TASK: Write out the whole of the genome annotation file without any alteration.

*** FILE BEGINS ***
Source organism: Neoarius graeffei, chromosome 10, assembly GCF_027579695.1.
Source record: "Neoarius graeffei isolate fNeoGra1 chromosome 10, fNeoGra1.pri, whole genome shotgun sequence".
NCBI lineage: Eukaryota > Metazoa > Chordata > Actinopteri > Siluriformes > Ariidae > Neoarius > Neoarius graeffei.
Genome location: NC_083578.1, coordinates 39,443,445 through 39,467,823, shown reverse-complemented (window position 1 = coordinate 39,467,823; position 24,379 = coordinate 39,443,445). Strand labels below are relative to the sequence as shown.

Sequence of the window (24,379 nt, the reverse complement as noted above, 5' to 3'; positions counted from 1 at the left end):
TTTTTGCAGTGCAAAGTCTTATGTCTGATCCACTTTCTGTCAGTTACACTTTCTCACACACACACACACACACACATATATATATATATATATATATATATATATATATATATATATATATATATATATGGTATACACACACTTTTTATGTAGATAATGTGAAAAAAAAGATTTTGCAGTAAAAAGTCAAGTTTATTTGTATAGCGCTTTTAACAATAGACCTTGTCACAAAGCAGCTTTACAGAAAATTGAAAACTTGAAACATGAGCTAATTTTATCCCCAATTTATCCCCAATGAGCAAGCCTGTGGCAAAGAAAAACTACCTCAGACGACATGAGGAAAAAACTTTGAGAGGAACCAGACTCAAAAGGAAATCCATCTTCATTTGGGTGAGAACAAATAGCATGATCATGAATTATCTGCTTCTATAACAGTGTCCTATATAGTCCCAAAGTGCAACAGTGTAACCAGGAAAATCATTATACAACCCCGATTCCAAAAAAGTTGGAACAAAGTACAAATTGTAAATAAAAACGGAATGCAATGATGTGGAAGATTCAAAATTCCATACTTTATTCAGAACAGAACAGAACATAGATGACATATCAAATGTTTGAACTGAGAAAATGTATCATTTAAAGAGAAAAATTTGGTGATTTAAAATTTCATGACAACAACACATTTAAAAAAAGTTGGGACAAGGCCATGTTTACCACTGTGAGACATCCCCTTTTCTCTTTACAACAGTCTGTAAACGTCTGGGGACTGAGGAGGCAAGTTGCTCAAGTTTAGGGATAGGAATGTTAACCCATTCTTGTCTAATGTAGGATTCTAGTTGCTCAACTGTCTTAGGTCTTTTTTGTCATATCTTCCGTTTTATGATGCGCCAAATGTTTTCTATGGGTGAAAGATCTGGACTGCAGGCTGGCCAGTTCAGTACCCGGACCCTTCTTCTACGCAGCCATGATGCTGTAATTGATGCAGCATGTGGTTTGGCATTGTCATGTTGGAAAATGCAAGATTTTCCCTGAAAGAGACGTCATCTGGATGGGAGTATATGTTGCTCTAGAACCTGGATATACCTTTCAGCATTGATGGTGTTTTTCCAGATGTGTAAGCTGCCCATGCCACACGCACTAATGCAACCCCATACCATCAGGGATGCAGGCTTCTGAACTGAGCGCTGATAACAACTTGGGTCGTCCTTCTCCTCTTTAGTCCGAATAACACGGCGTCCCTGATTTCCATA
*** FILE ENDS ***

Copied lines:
Source organism: Neoarius graeffei, chromosome 10, assembly GCF_027579695.1.
Source record: "Neoarius graeffei isolate fNeoGra1 chromosome 10, fNeoGra1.pri, whole genome shotgun sequence".
NCBI lineage: Eukaryota > Metazoa > Chordata > Actinopteri > Siluriformes > Ariidae > Neoarius > Neoarius graeffei.
Genome location: NC_083578.1, coordinates 39,443,445 through 39,467,823, shown reverse-complemented (window position 1 = coordinate 39,467,823; position 24,379 = coordinate 39,443,445). Strand labels below are relative to the sequence as shown.

Sequence of the window (24,379 nt, the reverse complement as noted above, 5' to 3'; positions counted from 1 at the left end):
TTTTTGCAGTGCAAAGTCTTATGTCTGATCCACTTTCTGTCAGTTACACTTTCTCACACACACACACACACACACATATATATATATATATATATATATATATATATATATATATATATATATATATATGGTATACACACACTTTTTATGTAGATAATGTGAAAAAAAAGATTTTGCAGTAAAAAGTCAAGTTTATTTGTATAGCGCTTTTAACAATAGACCTTGTCACAAAGCAGCTTTACAGAAAATTGAAAACTTGAAACATGAGCTAATTTTATCCCCAATTTATCCCCAATGAGCAAGCCTGTGGCAAAGAAAAACTACCTCAGACGACATGAGGAAAAAACTTTGAGAGGAACCAGACTCAAAAGGAAATCCATCTTCATTTGGGTGAGAACAAATAGCATGATCATGAATTATCTGCTTCTATAACAGTGTCCTATATAGTCCCAAAGTGCAACAGTGTAACCAGGAAAATCATTATACAACCCCGATTCCAAAAAAGTTGGAACAAAGTACAAATTGTAAATAAAAACGGAATGCAATGATGTGGAAGATTCAAAATTCCATACTTTATTCAGAACAGAACAGAACATAGATGACATATCAAATGTTTGAACTGAGAAAATGTATCATTTAAAGAGAAAAATTTGGTGATTTAAAATTTCATGACAACAACACATTTAAAAAAAGTTGGGACAAGGCCATGTTTACCACTGTGAGACATCCCCTTTTCTCTTTACAACAGTCTGTAAACGTCTGGGGACTGAGGAGGCAAGTTGCTCAAGTTTAGGGATAGGAATGTTAACCCATTCTTGTCTAATGTAGGATTCTAGTTGCTCAACTGTCTTAGGTCTTTTTTGTCATATCTTCCGTTTTATGATGCGCCAAATGTTTTCTATGGGTGAAAGATCTGGACTGCAGGCTGGCCAGTTCAGTACCCGGACCCTTCTTCTACGCAGCCATGATGCTGTAATTGATGCAGCATGTGGTTTGGCATTGTCATGTTGGAAAATGCAAGATTTTCCCTGAAAGAGACGTCATCTGGATGGGAGTATATGTTGCTCTAGAACCTGGATATACCTTTCAGCATTGATGGTGTTTTTCCAGATGTGTAAGCTGCCCATGCCACACGCACTAATGCAACCCCATACCATCAGGGATGCAGGCTTCTGAACTGAGCGCTGATAACAACTTGGGTCGTCCTTCTCCTCTTTAGTCCGAATAACACGGCGTCCCTGATTTCCATA